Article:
Until Thursday, the U.S. had not landed on the moon since Apollo 17's Gene Cernan and Harrison Schmitt closed out NASA's famed moon-landing program in December 1972. NASA's new effort to return astronauts to the moon is named Artemis after Apollo's mythological twin sister. The first Artemis crew landing is planned for 2026 at the earliest.

3 female Houston innovators to know this week

who's who

Editor's note: Welcome to another Monday edition of Innovators to Know. Today I'm introducing you to three Houstonians to read up about — three individuals behind recent innovation and startup news stories in Houston as reported by InnovationMap. Learn more about them and their recent news below by clicking on each article.

Emma Konet, co-founder and CTO of Tierra Climate

Emma Konet, co-founder and CTO of Tierra Climate, joins the Houston Innovators Podcast. Photo via LinkedIn

If the energy transition is going to be successful, the energy storage space needs to be equipped to support both the increased volume of energy needed and new energies. And Emma Konet and her software company, Tierra Climate, are targeting one part of the equation: the market.

"To me, it's very clear that we need to build a lot of energy storage in order to transition the grid," Konet says on the Houston Innovators Podcast. "The problems that I saw were really on the market side of things." Read more.

Cindy Taff, CEO of Sage Geosystems

Houston-based Sage Geosystems announced the first close of $17 million round led by Chesapeake Energy Corp. Photo courtesy of Sage

A Houston geothermal startup has announced the close of its series A round of funding.

Houston-based Sage Geosystems announced the first close of $17 million round led by Chesapeake Energy Corp. The proceeds aim to fund its first commercial geopressured geothermal system facility, which will be built in Texas in Q4 of 2024. According to the company, the facility will be the first of its kind.

“The first close of our Series A funding and our commercial facility are significant milestones in our mission to make geopressured geothermal system technologies a reality,” Cindy Taff, CEO of Sage Geosystems, says. Read more.

Clemmie Martin, chief of staff at The Cannon

With seven locations across the Houston area, The Cannon's digital technology allows its members a streamlined connection. Photo courtesy of The Cannon

After collaborating over the years, The Cannon has acquired a Houston startup's digital platform technology to become a "physical-digital hybrid" community.

Village Insights, a Houston startup, worked with The Cannon to create and launch its digital community platform Cannon Connect. Now, The Cannon has officially acquired the business. The terms of the deal were not disclosed.

“The integration of a world-class onsite member experience and Cannon Connect’s superior virtual resource network creates a seamless, streamlined environment for member organizations,” Clemmie Martin, The Cannon’s newly appointed chief of staff, says in the release. “Cannon Connect and this acquisition have paved new pathways to access and success for all.” Read more.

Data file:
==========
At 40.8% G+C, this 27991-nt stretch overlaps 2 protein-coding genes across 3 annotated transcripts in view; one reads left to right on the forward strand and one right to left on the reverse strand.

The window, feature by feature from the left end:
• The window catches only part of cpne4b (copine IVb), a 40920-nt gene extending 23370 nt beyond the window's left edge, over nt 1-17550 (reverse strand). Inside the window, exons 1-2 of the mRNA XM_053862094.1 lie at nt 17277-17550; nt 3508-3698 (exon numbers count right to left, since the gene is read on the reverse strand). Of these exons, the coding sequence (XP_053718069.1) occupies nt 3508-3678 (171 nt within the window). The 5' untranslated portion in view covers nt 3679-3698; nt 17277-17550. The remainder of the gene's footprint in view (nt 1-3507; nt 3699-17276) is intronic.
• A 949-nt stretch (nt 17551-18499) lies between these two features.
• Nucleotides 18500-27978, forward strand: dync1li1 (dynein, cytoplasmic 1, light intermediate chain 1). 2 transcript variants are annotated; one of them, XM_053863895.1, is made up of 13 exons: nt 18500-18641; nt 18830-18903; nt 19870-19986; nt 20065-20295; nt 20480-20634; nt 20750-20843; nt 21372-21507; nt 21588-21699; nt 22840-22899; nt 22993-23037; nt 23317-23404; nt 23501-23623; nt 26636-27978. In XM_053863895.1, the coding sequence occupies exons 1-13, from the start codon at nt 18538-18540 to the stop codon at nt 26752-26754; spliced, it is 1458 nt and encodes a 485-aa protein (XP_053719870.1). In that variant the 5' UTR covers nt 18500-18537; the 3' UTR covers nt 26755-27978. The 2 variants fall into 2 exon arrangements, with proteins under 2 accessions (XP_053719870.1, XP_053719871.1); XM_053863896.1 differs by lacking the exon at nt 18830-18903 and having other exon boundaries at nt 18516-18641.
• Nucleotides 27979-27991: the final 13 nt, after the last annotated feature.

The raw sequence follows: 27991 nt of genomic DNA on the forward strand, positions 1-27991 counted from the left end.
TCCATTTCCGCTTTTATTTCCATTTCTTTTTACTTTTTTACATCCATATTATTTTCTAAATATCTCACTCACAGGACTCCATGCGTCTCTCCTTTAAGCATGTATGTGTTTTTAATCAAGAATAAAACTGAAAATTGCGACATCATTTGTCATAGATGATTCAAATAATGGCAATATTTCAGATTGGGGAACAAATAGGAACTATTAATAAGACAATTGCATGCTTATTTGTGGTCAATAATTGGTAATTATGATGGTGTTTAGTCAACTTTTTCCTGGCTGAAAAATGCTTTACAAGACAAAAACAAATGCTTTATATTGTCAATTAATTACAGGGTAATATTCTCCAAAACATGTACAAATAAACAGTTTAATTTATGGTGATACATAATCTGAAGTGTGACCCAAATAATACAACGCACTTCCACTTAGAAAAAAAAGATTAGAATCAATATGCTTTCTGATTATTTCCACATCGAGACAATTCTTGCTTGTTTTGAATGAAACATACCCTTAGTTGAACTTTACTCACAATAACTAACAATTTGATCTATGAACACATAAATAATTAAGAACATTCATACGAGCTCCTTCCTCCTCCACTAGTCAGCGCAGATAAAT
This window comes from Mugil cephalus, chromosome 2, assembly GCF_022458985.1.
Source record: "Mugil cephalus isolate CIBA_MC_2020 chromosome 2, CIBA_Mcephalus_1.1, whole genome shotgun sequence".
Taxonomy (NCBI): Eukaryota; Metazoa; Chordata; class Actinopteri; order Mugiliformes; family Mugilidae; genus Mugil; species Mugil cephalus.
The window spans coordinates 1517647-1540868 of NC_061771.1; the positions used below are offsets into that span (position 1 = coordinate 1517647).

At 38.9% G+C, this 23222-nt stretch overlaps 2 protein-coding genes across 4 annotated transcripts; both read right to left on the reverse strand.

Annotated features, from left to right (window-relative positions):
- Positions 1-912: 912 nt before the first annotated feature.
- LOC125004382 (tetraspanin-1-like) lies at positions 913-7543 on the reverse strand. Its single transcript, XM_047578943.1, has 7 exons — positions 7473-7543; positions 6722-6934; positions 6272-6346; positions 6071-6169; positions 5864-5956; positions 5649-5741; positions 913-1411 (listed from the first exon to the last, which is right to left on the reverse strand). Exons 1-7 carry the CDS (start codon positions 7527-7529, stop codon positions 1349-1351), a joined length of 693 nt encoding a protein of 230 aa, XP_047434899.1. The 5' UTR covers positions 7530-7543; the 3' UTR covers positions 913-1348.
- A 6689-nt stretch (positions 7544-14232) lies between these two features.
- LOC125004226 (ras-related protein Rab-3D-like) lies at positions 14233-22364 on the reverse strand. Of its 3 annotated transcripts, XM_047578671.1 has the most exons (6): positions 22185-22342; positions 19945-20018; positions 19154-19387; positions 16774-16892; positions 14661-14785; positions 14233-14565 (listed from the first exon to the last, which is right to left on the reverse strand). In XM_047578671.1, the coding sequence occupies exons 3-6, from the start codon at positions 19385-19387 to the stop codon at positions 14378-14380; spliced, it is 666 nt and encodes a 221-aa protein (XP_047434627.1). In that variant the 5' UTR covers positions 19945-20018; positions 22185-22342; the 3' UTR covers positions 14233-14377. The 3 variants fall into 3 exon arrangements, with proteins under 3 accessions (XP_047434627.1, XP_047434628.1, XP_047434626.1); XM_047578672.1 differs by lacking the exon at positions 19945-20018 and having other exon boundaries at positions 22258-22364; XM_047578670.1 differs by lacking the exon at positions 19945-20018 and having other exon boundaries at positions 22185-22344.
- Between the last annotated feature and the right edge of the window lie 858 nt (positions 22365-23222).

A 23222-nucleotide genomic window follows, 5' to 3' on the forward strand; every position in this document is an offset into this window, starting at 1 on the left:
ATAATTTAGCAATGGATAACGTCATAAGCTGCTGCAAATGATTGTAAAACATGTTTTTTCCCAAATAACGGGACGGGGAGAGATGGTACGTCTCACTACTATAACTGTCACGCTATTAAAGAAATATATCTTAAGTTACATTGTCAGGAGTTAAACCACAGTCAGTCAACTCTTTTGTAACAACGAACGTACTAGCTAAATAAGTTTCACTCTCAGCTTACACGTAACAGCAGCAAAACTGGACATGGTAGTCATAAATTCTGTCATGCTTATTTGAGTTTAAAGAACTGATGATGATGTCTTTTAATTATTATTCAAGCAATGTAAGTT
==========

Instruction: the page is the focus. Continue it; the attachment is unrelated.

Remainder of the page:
Texas organization grants $68.5M to Houston institutions for recruitment, research

Three prominent institutions in Houston will be able to snag a trio of high-profile cancer researchers thanks to $12 million in new funding from the Cancer Prevention and Research Institute of Texas.

The biggest recruitment award — $6 million — went to the University of Texas MD Anderson Center to lure researcher Xiling Shen away from the Terasaki Institute for Biomedical Innovation in Los Angeles.

Shen is chief scientific officer at the nonprofit Terasaki Institute. His lab there studies precision medicine, including treatments for cancer, from a “systems biology perspective.”

He also is co-founder and former CEO of Xilis, a Durham, North Carolina-based oncology therapy startup that raised $70 million in series A funding in 2021. Before joining the institute in 2021, the Stanford University graduate was an associate professor at Duke University in Durham.

Shen and Xilis aren’t strangers to MD Anderson.

In 2023, MD Anderson said it planned to use Xilis’ propriety MicroOrganoSphere (MOS) technology for development of novel cancer therapies.

“Our research suggests the MOS platform has the potential to offer new capabilities and to improve the efficiency of developing innovative drugs and cell therapies over current … models, which we hope will bring medicines to patients more quickly,” Shen said in an MD Anderson news release.

Here are the two other Cancer Prevention and Research Institute of Texas (CPRIT) awards that will bring noted cancer researchers to Houston:

  • $4 million to attract David Sarlah to Rice University from the University of Illinois, where he is an associate professor of chemistry. Sarlah’s work includes applying the principles of chemistry to creation of new cancer therapies.
  • $2 million to lure Vishnu Dileep to the Baylor College of Medicine from the Massachusetts Institute of Technology (MIT), where he is a postdoctoral fellow. His work includes the study of cancer genomes.

CPRIT also handed out more than $56.5 million in grants and awards to seven institutions in the Houston area. Here’s the rundown:

  • MD Anderson Cancer Center — Nearly $25.6 million
  • Baylor College of Medicine — Nearly $11.5 million
  • University of Texas Health Science Center at Houston — More than $6 million
  • Rice University — $4 million
  • University of Texas Medical Branch at Galveston — More than $3.5 million
  • Methodist Hospital Research Institute — More than $3.3 million
  • University of Houston — $1.4 million

Dr. Pavan Reddy, a CPRIT scholar who is a professor at the Baylor College of Medicine and director of its Dan L Duncan Comprehensive Cancer Care Center, says the CPRIT funding “will help our investigators take chances and explore bold ideas to make innovative discoveries.”

The Houston-area funding was part of nearly $99 million in grants and awards that CPRIT recently approved.